Xavier Becerra (D-CA) is one of a handful of Congressional Representatives who voted against DOMA in 1996. Before Proposition 8 and DOMA went to the Supreme Court, he signed the Congressional amicus brief opposing DOMA alongside 211 of his colleagues. Rep. Becerra’s office also released a statement yesterday, saying, “history is on our side and our calls for justice will ultimately result in a victory for equality.” Still, he had not planned to attend the United for Marriage Rally—at least, not until his teenage daughter convinced him to join her on the steps of the Supreme Court.
Rep. Becerra’s daughter is part of a young generation that overwhelmingly supports the freedom to marry, and LGBT equality generally. And, as Reverend Lynn of the UCC remarked today, we know this signals that an era of bigotry and intolerance has reached an inevitable end.
Today, as yesterday, the United for Marriage Rally saw fantastic turnout and heard from over a dozen inspiring speakers. Among them were several children of LGBT parents, whose voices and stories are a crucial element in our national conversation.
This afternoon, Erika Scibelli stepped up to the mic and told us about what she has learned from growing up with two moms in Boston. “My family laughs, cries, and loves just like everybody else’s.” So why, she asked the Court, should her parents be treated differently than any others?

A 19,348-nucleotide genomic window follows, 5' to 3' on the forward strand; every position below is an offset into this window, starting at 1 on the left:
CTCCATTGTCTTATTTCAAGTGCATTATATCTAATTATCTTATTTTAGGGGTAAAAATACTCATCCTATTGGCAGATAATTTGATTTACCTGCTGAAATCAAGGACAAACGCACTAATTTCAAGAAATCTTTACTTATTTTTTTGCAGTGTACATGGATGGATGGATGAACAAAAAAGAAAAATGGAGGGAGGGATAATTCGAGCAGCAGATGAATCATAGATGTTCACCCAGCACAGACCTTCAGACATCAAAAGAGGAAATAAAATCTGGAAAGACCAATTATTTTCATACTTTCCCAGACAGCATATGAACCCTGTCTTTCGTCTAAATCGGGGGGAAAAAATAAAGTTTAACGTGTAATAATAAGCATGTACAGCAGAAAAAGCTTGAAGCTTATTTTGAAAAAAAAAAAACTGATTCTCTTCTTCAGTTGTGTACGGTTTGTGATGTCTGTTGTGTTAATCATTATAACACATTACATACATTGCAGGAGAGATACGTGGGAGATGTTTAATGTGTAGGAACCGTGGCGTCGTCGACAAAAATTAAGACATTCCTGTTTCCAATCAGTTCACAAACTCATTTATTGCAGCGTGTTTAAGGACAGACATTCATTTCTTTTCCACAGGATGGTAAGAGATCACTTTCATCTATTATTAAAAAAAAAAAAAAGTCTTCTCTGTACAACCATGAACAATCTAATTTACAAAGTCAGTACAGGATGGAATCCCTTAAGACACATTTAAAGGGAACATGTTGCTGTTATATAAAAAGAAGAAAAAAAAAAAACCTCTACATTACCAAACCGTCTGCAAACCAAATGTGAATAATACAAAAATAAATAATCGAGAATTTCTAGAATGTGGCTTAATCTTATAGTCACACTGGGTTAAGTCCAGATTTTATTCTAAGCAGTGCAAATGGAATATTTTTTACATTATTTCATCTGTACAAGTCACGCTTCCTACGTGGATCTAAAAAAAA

Erika follows three other members of the Outspoken Generation—Ella Robinson, Aliya Shain, and Sarah Gogin all spoke compellingly about their families during yesterday’s arguments on the Proposition 8 case. Sarah was raised by her two dads in San Francisco. Aliya’s mothers brought her up in New York, not too far from Ella and her dads. Yet despite arriving in Washington, D.C. from opposite ends of the country, these three young women reported much the same thing: Love is what binds their families together.
Being raised by gay parents “has not harmed me,” Aliya said yesterday. “Discrimination has… My family may look different, but the love we share is the same.” Sarah and Ella both described the ways in which their fathers’ love and courage have inspired them—and motivated them to speak out against injustice.
These young people have a mission: equal respect and recognition for all families. Equal opportunity for all their peers to form families of their own, regardless of who they love. Erika quipped this morning, “I’m from Boston, where we know how to start a revolution.” She calls this spirit of change “a revolution of love.”